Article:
What We Have to See in Apple's iOS 5

Apple’s iOS platform is now on its fourth iteration and from the second it was announced, iOS has been arguably the most cohesive and advanced mobile operating system in the world. That’s not to say iOS is perfect, as competing operating systems like Android have greatly accelerated their advancements in near light-speed fashion. With Apple’s next version of iOS due to hit in the coming months, here’s what we have to see in iOS 5.

For starters, notifications. This is a must, and Apple is well aware of that fact. How the company will end up integrating a revamped notifications UI into its almost clinically polished OS is up for grabs, though we could see Apple taking a page out of webOS’ book with unobtrusive yet meaningful notifications that peek out / push down into view, for instance. Apple did, after all, hire Palm’s webOS architect recently.

Apple really hasn’t let users customize their notifications settings at all thus far, and it might be time the company has a change of heart. It would definitely be a big surprise and an even bigger departure from Apple’s current philosophy, but a “profiles” type app that manages notification settings and options for all apps would be ideal. It might be similar to how RIM does it — set your custom notification tone, vibrate settings and more, all in the same app for anything you want to customize. Apple’s current setup is especially frustrating with hundreds of millions of iOS devices out there playing the same exact “ding” email alert tone. We get the branding aspect of it, but it’s time to let users customize their SMS, email, and notification sounds and settings.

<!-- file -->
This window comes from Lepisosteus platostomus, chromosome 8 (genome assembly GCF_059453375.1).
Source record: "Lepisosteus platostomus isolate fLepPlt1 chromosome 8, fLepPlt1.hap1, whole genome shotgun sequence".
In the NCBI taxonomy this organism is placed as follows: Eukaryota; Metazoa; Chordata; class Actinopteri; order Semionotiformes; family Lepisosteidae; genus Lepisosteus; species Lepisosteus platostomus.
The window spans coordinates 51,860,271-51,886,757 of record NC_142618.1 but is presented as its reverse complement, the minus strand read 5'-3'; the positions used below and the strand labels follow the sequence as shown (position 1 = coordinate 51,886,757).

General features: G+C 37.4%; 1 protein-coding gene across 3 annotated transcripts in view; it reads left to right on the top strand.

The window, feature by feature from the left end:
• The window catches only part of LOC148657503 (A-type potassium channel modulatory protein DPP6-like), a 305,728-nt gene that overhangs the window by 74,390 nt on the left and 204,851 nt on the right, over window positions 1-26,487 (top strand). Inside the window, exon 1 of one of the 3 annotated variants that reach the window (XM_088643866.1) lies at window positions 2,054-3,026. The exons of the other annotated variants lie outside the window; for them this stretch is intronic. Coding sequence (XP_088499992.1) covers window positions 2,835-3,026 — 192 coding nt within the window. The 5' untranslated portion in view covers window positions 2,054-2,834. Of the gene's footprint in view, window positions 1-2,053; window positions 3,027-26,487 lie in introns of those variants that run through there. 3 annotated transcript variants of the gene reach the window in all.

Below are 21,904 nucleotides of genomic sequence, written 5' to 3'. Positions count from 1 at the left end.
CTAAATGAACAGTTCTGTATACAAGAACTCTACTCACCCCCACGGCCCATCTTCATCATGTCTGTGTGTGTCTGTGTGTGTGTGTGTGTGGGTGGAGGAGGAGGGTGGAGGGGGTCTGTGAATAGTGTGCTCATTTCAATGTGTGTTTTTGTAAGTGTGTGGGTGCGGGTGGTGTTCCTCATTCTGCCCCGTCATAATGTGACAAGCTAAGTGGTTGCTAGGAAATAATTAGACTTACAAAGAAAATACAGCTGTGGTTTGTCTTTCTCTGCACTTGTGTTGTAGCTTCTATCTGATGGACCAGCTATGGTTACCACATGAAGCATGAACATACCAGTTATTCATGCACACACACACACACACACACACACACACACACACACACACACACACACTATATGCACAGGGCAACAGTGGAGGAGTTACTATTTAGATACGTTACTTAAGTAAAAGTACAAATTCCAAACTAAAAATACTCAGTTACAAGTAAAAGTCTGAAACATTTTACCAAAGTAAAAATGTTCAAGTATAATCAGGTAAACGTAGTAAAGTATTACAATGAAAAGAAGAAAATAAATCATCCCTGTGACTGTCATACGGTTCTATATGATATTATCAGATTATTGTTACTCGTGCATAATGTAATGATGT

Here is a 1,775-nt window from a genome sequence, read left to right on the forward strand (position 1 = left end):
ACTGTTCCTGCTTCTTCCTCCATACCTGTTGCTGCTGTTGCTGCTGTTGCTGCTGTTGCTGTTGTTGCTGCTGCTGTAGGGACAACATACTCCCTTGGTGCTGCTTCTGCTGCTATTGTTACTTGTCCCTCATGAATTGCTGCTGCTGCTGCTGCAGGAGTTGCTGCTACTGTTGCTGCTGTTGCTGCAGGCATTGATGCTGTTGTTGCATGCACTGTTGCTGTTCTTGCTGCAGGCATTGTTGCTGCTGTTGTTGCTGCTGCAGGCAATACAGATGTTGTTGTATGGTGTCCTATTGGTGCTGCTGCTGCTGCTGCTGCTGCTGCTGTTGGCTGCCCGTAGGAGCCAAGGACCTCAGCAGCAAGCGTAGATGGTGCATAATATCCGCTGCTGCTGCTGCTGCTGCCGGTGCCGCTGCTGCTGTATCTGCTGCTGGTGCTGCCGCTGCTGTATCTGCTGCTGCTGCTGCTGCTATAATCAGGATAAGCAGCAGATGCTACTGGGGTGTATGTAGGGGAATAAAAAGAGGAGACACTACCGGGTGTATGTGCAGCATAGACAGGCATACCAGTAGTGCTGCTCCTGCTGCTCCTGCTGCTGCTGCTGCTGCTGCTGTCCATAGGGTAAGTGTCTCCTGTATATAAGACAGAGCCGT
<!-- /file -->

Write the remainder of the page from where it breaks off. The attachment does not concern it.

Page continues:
Apple also has to open up access to its filesystem to be taken seriously as a viable modern-day smarphone OS. We understand that the filesystem is hidden so users don’t have to see it or manage what’s in it, and there are valid security concerns with giving apps the ability to write to any location, but a default or set list of locations all third-party apps could write and read to would be ideal. And the fact that Safari can’t upload a file from the iPhone itself is kind of insulting.

Additionally, we get the fact that iTunes is the preferred method of loading media to the device, but back to that filesystem… there is no reason why files like MP3 tracks or AVI video files downloaded from the device itself can’t be stored into some default location for later playback.

Apple is rumored to be switching to the cloud for a lot of its services, and we hope the company extends this concept to wireless device syncing. We should be able to enter our Apple IDs and have devices load our most recent backup over the air along with all our apps and settings.

An improved lock screen would be a welcome addition as well, with more information being able to be shown while the device is locked. This would save users the time it takes to unlock their phones just to see if they have a new email message waiting for them, and so on.

We’d also like to see a user-editable dictionary (we know it exists for some languages on the phone, but we’d like this to be universal and it needs to be reworked, too), the ability to use FaceTime over 3G, real gesture support and a few other improvements here and there.

Let’s be honest — none of these things are integral to the success of Apple’s next iPhone or any other iOS-powered devices. People will keep buying them either way because as a whole, they’re still amazing devices. But Apple is a company that got where it is by building incredible experiences and, often times, by leading instead of following. Apple’s iOS platform is now falling behind in several key places, including some areas of the overall user experience. For a company that puts so much time and resources into UX, I can’t help but wonder how much further Apple will let things slip before it reassumes a clear lead.

This content was originally published on BGR.com

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